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German elections: Angela Merkel's conservatives romp home to victory

Chancellor Angela Merkel's conservatives triumphed in Germany's election on Sunday and could even win the first single party majority in more than 50 years.

Her centre-right coalition partners risked ejection from parliament for the first time in their post Second World War history.

Depending on what parties end up in parliament, Merkel could also find herself leading a "grand coalition" government with the left-leaning Social Democrats.

"This is a super result," said Ms Merkel, who can now expect to serve a third term.

Ms Merkel's conservative Union bloc won about 42% of the vote, an improvement of more than eight points over Germany's last election in 2009, according to ARD and ZDF television projections based on exit polls and early counting.

Her coalition partners of the past four years, the pro-business Free Democrats, were just below the five per cent level needed to claim seats in the lower house, according to the projections.

Nevertheless, the Union's strong showing was a personal victory for Ms Merkel, solidifying her position as Europe's strongest political leader.

"We will do everything together in the next four years to make them successful years for Germany," Ms Merkel said.

She was interrupted by cheers and chants of "Angie! Angie! Angie!" as she made a brief appearance at her party's headquarters.

Centre-left challenger Peer Steinbrueck's Social Democrats trailed well behind Ms Merkel's party with up to 26.5%, projections showed.

Their Green allies polled eight per cent while the hard-line Left Party - heirs of the former Communist East German rulers with whom the centre-left parties have said they will not form an alliance - scored 8.5%.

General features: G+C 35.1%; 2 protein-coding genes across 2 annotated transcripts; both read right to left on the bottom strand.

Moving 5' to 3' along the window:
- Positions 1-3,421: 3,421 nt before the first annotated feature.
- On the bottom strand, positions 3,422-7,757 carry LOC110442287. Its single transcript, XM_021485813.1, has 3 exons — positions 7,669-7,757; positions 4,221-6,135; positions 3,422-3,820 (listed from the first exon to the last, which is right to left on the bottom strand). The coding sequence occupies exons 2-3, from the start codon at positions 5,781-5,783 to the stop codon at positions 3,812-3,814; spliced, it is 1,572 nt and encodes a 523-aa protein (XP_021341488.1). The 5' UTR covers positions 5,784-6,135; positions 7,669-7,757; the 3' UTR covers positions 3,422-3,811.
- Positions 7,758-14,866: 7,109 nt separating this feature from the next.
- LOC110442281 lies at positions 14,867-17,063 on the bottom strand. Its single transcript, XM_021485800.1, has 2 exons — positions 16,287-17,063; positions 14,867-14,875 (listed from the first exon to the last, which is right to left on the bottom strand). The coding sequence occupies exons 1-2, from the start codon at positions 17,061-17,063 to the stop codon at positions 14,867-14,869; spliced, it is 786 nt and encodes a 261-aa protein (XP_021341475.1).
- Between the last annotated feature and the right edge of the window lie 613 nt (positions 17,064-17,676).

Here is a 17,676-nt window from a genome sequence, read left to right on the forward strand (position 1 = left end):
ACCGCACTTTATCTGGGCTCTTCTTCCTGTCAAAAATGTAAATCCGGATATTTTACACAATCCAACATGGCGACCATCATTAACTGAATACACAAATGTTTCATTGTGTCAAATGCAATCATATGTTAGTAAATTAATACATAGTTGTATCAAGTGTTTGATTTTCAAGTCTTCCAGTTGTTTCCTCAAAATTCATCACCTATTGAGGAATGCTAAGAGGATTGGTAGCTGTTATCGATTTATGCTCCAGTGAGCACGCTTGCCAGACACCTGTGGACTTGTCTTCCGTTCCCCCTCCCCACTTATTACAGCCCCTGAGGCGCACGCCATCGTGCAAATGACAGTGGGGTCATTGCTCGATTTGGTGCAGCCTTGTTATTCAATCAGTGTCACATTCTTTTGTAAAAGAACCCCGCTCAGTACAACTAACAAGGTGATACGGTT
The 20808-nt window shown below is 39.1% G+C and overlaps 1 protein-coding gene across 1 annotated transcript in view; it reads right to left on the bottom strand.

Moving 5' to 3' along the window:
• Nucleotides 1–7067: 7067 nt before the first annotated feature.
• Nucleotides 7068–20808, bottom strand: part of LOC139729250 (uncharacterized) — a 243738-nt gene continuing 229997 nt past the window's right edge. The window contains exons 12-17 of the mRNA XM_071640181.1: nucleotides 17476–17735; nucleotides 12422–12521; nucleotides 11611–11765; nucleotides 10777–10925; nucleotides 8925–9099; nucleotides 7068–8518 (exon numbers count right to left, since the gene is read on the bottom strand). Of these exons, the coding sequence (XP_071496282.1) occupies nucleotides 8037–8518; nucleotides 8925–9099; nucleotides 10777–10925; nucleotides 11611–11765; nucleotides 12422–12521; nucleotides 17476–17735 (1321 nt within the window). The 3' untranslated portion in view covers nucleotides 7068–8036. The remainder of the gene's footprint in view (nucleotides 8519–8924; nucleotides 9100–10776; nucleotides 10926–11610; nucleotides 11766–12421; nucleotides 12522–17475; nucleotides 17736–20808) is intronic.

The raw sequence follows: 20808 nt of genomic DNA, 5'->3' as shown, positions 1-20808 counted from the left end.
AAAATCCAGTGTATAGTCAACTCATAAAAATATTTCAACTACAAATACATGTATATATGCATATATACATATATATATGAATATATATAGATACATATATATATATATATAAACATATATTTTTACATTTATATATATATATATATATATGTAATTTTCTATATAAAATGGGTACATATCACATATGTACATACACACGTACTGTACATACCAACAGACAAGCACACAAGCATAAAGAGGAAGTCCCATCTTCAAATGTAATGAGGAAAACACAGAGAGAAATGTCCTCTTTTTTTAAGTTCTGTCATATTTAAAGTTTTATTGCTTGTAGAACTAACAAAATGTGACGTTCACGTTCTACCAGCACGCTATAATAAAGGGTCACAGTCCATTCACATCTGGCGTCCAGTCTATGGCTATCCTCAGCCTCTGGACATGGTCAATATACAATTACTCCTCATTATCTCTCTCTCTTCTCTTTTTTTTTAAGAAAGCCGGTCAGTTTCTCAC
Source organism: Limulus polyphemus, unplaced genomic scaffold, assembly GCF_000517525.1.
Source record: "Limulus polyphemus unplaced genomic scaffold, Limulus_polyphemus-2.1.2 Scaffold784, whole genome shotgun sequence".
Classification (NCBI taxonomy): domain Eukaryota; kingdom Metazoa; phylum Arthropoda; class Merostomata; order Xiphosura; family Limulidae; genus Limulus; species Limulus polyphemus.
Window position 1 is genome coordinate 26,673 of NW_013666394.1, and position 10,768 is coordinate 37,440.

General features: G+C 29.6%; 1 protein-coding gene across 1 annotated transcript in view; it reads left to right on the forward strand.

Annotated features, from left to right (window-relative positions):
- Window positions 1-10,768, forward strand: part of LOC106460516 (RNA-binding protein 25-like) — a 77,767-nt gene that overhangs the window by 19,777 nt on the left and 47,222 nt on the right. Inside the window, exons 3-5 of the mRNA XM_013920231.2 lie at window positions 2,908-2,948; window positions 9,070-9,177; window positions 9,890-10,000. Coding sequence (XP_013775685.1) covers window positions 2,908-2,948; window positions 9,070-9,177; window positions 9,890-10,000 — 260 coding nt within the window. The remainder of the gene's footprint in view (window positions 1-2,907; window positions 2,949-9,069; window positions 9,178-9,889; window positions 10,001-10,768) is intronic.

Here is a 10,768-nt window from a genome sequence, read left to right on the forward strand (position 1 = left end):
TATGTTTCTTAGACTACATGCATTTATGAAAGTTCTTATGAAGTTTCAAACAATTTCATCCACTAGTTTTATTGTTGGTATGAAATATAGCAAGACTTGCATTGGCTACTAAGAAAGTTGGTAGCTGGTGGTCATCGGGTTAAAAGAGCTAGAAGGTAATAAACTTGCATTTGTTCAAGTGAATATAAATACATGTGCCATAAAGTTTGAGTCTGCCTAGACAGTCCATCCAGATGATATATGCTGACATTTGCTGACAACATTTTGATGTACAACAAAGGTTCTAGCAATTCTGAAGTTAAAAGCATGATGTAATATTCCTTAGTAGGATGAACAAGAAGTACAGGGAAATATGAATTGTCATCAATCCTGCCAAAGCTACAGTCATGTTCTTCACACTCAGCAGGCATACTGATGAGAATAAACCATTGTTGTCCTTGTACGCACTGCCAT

"We did not achieve the result we wanted," Mr Steinbrueck told supporters. He said that he would not engage in "speculation" about the next government.

If Ms Merkel's current coalition lacks a majority and the conservatives cannot govern alone, the likeliest outcome is a Merkel-led alliance with the Social Democrats.

The two are traditional rivals but governed Germany together in Ms Merkel's first term after an inconclusive 2005 election.

"The ball is in Merkel's court," Steinbrueck said. "She has to get herself a majority."

It was o't clear whether a new party that calls for an "orderly breakup" of the eurozone, Alternative for Germany, would win seats in parliament's lower house.

The exit polls showed them winning up to 4.9% - just shy of enough for seats. Ms Merkel and others have said they will not deal with the party.

Labor Minister Ursula von der Leyen, a conservative, said it was an "overwhelming" result for Ms Merkel's party.

"The important thing is that Germany has stable conditions," she said.

The exit polls were greeted by shocked silence at the Free Democrats' election event.

Four years ago, the party won nearly 15% of the vote - but the party has taken much of the blame for squabbling in Ms Merkel's governing coalition since then.

"It's the bitterest, saddest hour of the Free Democratic Party," the party's leader, Vice Chancellor Philipp Roesler, said.

Ms Merkel's party ran a campaign centered squarely on her personal popularity.

Recent polls gave her popularity ratings of up to 70% but the sky-high ratings did not extend to her coalition.

Ms Merkel calls her current coalition "the most successful government since reunification" 23 years ago.

She points to the robust economy and unemployment which, at 6.8%, is very low for Germany and far below that of many other European countries.

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